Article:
DOTHAN, Ala. (WDHN) — Schools around the country are beginning to incorporate computers and digital technologies into their curriculum.
This causes students to stare at screens more frequently and puts more strain on their eyes.
“One of the biggest things we have noticed is an increase in nearsightedness,” Chief Optometrist of Vision Center South, Dr. Jordan Johnson said. “It has been a long-established issue with constant or really frequent near work.”
Another problem that has been seen with children’s vision is the exposure to blue light that radiates from digital devices.
Johnson says it may even affect their sleep.
“Disruption in your circadian rhythm, and that’s connected to the blue light coming off of electronic devices,” Johnson said. “That blue light basically tells your brain ‘Hey it’s time to wake up. It’s time to be alert”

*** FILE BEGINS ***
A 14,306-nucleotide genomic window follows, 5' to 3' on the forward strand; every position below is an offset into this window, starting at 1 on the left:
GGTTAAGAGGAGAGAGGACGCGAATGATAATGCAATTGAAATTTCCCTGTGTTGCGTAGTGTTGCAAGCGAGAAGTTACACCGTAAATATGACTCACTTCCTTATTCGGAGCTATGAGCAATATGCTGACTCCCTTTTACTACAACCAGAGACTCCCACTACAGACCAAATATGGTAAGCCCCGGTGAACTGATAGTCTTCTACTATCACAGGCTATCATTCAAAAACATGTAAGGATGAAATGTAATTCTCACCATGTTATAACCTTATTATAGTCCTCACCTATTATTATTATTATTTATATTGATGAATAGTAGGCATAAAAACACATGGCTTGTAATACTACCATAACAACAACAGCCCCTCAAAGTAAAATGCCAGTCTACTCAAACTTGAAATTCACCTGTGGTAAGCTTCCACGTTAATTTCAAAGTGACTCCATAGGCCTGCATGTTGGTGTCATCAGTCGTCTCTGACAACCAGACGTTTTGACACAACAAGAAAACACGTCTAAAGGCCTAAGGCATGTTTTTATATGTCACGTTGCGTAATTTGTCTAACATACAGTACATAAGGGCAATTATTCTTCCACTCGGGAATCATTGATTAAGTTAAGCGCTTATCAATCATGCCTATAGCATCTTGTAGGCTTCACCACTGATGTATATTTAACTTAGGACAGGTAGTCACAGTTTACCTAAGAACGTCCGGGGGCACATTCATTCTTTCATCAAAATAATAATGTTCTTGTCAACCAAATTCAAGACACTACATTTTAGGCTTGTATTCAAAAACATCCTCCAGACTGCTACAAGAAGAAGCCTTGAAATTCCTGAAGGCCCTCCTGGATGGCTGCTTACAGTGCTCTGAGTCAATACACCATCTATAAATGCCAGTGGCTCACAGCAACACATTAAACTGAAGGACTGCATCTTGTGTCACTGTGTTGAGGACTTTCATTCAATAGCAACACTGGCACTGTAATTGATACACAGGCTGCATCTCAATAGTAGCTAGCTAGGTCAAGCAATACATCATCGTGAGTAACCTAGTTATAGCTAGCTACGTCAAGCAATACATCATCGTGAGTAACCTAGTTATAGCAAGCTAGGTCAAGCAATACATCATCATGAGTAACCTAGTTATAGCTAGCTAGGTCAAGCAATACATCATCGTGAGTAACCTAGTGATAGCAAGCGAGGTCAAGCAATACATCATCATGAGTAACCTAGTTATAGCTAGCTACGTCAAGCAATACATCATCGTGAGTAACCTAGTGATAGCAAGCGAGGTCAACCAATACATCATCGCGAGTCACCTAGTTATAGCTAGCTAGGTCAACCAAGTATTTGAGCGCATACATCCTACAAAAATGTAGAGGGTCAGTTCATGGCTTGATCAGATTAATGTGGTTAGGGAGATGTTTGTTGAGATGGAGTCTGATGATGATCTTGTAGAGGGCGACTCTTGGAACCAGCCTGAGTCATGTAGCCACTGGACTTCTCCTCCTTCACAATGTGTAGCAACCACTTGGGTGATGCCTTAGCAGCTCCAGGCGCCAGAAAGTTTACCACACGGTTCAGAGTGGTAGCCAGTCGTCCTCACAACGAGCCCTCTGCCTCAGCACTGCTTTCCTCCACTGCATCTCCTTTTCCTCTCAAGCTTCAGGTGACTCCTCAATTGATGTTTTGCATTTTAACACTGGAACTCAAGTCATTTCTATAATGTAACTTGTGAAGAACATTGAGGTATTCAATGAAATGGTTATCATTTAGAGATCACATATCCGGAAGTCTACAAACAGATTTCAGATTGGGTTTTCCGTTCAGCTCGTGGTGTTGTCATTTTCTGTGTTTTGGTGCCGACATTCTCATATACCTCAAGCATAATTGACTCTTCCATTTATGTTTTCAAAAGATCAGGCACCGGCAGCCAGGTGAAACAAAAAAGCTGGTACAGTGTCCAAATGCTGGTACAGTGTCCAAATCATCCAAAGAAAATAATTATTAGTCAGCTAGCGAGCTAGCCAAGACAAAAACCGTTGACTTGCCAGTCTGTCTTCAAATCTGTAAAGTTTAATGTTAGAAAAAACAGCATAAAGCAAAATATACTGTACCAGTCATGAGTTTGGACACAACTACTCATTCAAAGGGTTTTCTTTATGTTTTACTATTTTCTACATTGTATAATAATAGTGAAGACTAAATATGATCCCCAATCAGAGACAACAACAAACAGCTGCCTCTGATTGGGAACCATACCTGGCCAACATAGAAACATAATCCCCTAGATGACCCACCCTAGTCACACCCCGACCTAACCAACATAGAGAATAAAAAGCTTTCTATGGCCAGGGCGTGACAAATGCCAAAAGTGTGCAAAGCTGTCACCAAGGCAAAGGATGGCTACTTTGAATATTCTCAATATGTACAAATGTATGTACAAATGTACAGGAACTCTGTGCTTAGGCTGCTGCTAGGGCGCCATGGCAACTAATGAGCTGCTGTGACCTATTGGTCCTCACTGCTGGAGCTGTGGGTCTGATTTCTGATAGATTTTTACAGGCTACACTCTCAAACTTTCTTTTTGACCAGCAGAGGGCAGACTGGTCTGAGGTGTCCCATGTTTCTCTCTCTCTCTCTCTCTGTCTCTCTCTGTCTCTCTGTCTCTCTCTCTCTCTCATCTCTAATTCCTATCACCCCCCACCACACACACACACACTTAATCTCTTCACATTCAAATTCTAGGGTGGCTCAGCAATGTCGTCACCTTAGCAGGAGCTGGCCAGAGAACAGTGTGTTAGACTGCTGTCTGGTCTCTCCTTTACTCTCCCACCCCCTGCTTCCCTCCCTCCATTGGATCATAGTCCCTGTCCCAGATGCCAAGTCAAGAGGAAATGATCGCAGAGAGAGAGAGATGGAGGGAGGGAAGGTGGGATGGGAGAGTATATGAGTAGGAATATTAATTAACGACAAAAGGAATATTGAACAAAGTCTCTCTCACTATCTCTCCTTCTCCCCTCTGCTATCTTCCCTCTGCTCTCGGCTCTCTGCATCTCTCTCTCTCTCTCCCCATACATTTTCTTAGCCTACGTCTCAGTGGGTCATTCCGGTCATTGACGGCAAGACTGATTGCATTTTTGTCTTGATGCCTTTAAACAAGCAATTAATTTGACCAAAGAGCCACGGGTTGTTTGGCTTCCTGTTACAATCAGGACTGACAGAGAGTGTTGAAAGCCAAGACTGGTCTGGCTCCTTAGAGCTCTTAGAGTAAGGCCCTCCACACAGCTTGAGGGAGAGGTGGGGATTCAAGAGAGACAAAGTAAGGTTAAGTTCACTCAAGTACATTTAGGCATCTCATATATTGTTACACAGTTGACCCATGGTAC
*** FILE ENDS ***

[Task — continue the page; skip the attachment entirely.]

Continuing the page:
Johnson also says that you may begin to notice signs that your child’s vision may need to be looked at by an optometrist.
“You know squinting for sure,” Johnson said. “You may still notice that like whenever they are watching TV, or if they are having to get up from the couch or get closer.”
In adults’ eyes, optometrists are seeing a similar problem as children, but their condition is known as Computer Vision Syndrome, and Johnson says that blinking can help somewhat remedy this issue.
“Really, it is correctible with just remembering to blink, take a break,” Johnson said. “I really like to recommend the 20-20-20 rule, where like every 20 minutes or so, just take twenty seconds and just blink a few times and look far away.”
Johnson also recommends that children take breaks during their time with the computer, and to make sure their prescription is up to date.